If Allied Irish Bank is joining in the transfer to release someone from liability, put the release in the ‘additional provisions’ panel if someone is entering into a covenant relating to the charge, place it in the ‘additional provisions’ panel stamp duty land tax is not payable when there is no chargeable consideration for the transfer (Schedule 3, paragraph 1 of the Finance Act 2003). In the case of a transfer subject to a charge (even if the transfer is by way of gift) or if a property has been transferred for no value and there is an associated discharge, HMRC would view this as an assumption of an existing debt by the purchaser (Schedule 4, paragraph 8 of the Finance Act 2003) and stamp duty land tax may be payable
if you wish you may state in the ‘additional provisions’ panel that ‘This transfer is made subject to a charge dated… in favour of…’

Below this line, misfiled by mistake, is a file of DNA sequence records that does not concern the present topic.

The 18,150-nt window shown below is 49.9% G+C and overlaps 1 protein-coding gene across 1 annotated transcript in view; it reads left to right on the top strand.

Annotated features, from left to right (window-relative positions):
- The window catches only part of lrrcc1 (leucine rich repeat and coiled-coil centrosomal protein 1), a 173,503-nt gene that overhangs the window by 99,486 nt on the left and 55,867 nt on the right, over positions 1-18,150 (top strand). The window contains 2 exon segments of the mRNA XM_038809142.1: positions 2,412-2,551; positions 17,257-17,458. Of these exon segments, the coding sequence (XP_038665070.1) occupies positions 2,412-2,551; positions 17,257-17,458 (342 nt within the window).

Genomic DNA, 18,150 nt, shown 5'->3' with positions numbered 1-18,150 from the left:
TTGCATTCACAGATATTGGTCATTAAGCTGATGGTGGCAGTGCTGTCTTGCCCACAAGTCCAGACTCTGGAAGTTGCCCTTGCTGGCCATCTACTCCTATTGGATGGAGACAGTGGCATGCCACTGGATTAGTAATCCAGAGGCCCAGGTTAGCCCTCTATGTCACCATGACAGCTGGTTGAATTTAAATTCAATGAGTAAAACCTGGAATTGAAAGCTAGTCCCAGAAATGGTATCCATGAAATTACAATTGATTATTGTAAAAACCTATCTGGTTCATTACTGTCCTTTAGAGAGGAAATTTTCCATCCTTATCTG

On form AP1, your lawyer should describe the transfer as ‘transfer of equity’ to assist Land Registry staff.
Content on this webpage is for general information and only applies to England and Wales. It should not be regarded as advice for members of the public who should contact their lawyer,mortgage broker, insurer and accountant for specific advice relating to transfer of equity. Whilst we endeavour to keep the information up to date and correct we do not make any representation or warranties of any kind about its completeness, accuracy, reliability or suitability. Any reliance you place on the information is strictly at your own risk. Lexsure will not be liable for any direct or indirect loss or damage arising out of or in connection with the use of this information.